Air Products could gain from fuel cell research

Air Products and Chemicals could get a major long-term boost from the US government“s recent announcement that it will help develop hydrogen-based fuel cells to power cars. Air Products is the world`…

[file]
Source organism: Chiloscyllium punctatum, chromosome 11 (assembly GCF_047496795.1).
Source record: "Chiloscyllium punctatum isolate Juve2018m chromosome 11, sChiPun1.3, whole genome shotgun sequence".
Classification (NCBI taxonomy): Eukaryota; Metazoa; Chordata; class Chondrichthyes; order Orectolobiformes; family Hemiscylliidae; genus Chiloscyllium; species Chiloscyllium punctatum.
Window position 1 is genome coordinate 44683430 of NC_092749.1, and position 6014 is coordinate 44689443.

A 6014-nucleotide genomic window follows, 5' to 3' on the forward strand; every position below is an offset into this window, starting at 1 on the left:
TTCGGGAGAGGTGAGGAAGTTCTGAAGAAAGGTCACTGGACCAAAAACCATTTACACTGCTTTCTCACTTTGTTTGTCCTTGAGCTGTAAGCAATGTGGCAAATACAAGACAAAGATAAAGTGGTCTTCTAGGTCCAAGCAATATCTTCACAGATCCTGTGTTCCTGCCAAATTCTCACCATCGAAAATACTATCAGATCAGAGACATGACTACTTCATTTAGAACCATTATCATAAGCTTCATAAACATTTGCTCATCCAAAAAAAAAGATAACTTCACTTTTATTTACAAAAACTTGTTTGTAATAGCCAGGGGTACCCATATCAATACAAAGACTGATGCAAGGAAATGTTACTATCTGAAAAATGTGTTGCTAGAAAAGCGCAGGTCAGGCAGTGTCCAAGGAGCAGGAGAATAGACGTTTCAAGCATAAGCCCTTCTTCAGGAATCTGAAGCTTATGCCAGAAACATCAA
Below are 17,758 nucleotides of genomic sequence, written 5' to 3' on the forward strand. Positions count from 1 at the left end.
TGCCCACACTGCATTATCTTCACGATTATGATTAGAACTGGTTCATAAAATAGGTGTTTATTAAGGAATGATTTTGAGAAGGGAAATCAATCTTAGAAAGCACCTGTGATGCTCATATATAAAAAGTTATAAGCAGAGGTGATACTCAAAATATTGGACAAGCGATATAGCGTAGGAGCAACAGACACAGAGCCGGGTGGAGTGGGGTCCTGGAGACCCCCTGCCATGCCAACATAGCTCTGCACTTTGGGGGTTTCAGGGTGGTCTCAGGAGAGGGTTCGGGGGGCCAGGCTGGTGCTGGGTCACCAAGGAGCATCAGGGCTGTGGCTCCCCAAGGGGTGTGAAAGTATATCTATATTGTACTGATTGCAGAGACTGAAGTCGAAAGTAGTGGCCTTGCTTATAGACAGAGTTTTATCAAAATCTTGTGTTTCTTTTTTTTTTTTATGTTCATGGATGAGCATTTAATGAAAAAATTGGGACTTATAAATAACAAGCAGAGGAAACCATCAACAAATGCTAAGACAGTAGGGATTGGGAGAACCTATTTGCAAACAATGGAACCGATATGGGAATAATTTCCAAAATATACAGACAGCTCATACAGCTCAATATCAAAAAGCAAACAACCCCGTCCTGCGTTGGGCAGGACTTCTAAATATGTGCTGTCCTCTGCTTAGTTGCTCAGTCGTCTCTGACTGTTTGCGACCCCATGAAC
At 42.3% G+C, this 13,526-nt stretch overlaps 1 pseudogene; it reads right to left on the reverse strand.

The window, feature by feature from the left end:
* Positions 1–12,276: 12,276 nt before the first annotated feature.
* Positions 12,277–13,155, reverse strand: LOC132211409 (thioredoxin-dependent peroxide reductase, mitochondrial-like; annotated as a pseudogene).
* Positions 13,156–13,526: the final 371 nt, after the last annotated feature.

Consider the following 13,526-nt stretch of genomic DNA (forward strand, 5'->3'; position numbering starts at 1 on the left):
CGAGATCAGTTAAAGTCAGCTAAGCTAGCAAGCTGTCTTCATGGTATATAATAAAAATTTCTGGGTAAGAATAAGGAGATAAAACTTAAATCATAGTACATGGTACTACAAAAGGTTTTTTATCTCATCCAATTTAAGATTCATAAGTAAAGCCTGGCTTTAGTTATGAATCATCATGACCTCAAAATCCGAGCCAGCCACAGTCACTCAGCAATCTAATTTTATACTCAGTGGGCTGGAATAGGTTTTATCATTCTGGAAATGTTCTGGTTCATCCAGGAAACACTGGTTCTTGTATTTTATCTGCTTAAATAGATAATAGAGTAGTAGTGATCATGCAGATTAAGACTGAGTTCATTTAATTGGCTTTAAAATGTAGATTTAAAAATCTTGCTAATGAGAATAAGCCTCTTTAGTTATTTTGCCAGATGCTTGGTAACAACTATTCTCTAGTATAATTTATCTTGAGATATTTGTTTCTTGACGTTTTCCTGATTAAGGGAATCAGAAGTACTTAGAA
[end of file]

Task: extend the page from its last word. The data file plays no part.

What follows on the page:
Air Products and Chemicals could get a major long-term boost from the US government“s recent announcement that it will help develop hydrogen-based fuel cells to power cars. Air Products is the world“s No. 1 seller of tonnage hydrogen that could be used to refuel such cars. So fuel cells could open a huge new market for the company if hydrogen becomes an eventual replacement for gasoline. However, the Trexlertown company won“t see an immediate impact. If the technology takes off at all, it will take at least 10 years for hydrogen to be an economical power source for cars and for gas stations to be ready to deliver it to drivers. Analysts said the new emphasis on hydrogen-based fuel cells could mean more business down the line for Air Products, which is the area“s third-largest employer with 4,300 workers in the Lehigh Valley. It employs about 18,000 worldwide. This technology also could help the company“s stock in the long run. In a major policy shift, the US Department of Energy announced mid-January it will devote research and development money and future policy toward hydrogen-based fuel cells. The new project, called Freedom CAR, replaces a Clinton administration programme to develop high-mileage vehicles. The US government will now work with General Motors Corp., Ford Motor Co. and DaimlerChrysler AG to develop fuel cells that will make cars more efficient and reduce reliance on foreign oil. Hydrogen suppliers such as Air Products and competitor Praxair in Conneticut, US, also might be included in the project, energy department officials said. Automakers are under pressure from governments to develop cars and trucks that use less fuel and create less pollution. Fuel cells generate power through a chemical process that emits mainly water vapor, making them less polluting than most current vehicle engines. But the technology faces major hurdles. To make fuel cells viable, tens of thousands of US gas stations would have to be retrofitted to offer hydrogen. Also, technology exists to extract pure hydrogen from water, but it takes energy to carry out that process. So unless the energy comes from a renewable source, such as solar power, the process could consume more energy than it saves. Air Products has more than a 50% share in the tonnage hydrogen market in the US. It“s the world“s top seller of so-called third-party hydrogen, which is supplied to a customer by either an on-site facility or through a pipeline. The firm supplies hydrogen for uses such as refining petroleum, making semiconductors and even fueling the NASA space shuttles. Over the years, Air Products has been funneling more and more money into the research and development of hydrogen-based fuel cells. Officials declined to say how much has been spent. The company first invested money in this area around 1992. It“s an area that John Jones, chief executive officer of Air Products, hopes will drive future growth in the hydrogen segment, according to the company“s annual 2001 report. The United States has only two hydrogen-fueling stations for cars in operation – one in California and one in Michigan. Air Products was involved in developing both. Also two years ago, the Lehigh Valley firm entered into a five-year partnership with the Department of Energy to build a one-of-a-kind refueling station in Las Vegas. The project is worth about $12 million. Hydrogen will be extracted from natural gas at the fueling station as opposed to being made elsewhere and then shipped to the location. Even before hydrogen becomes a viable source for cars, Air Products envisions the gas being used to power portable devices such as laptops and calculators. The major benefit for this use is that fuel cells have much longer lifespans than traditional batteries. Before Air Products will see a boost in profits, its stock price will rise to reflect its potential of being a hydrogen supplier for fuel cells, said Dan Quinn, chemicals analyst for Morningstar in Chicago. But this also will take some time, analysts say.